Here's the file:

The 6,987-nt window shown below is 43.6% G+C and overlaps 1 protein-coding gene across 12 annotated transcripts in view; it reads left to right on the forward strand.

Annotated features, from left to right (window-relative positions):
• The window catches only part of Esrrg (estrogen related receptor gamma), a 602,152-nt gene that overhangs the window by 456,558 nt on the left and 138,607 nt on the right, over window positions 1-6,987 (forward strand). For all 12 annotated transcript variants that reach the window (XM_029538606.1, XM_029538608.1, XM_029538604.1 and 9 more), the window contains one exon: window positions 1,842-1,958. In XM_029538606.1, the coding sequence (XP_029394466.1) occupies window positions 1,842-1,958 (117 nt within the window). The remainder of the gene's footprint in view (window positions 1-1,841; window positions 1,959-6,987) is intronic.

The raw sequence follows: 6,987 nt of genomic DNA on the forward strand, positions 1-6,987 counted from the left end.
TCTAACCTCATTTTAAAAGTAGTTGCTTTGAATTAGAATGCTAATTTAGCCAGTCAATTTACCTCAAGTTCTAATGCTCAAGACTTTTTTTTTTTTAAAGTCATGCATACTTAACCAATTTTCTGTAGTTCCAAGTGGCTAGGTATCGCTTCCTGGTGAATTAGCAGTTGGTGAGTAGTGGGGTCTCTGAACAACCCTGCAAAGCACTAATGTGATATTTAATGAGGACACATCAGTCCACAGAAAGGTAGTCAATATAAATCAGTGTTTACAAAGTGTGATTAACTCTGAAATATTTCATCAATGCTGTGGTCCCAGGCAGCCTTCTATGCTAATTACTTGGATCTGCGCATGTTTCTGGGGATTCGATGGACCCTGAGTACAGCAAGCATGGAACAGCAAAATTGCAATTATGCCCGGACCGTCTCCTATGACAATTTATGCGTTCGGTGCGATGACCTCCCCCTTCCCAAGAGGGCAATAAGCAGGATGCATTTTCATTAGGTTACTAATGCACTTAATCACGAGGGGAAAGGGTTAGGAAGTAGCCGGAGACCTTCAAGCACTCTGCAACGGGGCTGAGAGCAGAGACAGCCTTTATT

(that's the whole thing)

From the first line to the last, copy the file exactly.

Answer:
The 6,987-nt window shown below is 43.6% G+C and overlaps 1 protein-coding gene across 12 annotated transcripts in view; it reads left to right on the forward strand.

Annotated features, from left to right (window-relative positions):
• The window catches only part of Esrrg (estrogen related receptor gamma), a 602,152-nt gene that overhangs the window by 456,558 nt on the left and 138,607 nt on the right, over window positions 1-6,987 (forward strand). For all 12 annotated transcript variants that reach the window (XM_029538606.1, XM_029538608.1, XM_029538604.1 and 9 more), the window contains one exon: window positions 1,842-1,958. In XM_029538606.1, the coding sequence (XP_029394466.1) occupies window positions 1,842-1,958 (117 nt within the window). The remainder of the gene's footprint in view (window positions 1-1,841; window positions 1,959-6,987) is intronic.

The raw sequence follows: 6,987 nt of genomic DNA on the forward strand, positions 1-6,987 counted from the left end.
TCTAACCTCATTTTAAAAGTAGTTGCTTTGAATTAGAATGCTAATTTAGCCAGTCAATTTACCTCAAGTTCTAATGCTCAAGACTTTTTTTTTTTTAAAGTCATGCATACTTAACCAATTTTCTGTAGTTCCAAGTGGCTAGGTATCGCTTCCTGGTGAATTAGCAGTTGGTGAGTAGTGGGGTCTCTGAACAACCCTGCAAAGCACTAATGTGATATTTAATGAGGACACATCAGTCCACAGAAAGGTAGTCAATATAAATCAGTGTTTACAAAGTGTGATTAACTCTGAAATATTTCATCAATGCTGTGGTCCCAGGCAGCCTTCTATGCTAATTACTTGGATCTGCGCATGTTTCTGGGGATTCGATGGACCCTGAGTACAGCAAGCATGGAACAGCAAAATTGCAATTATGCCCGGACCGTCTCCTATGACAATTTATGCGTTCGGTGCGATGACCTCCCCCTTCCCAAGAGGGCAATAAGCAGGATGCATTTTCATTAGGTTACTAATGCACTTAATCACGAGGGGAAAGGGTTAGGAAGTAGCCGGAGACCTTCAAGCACTCTGCAACGGGGCTGAGAGCAGAGACAGCCTTTATT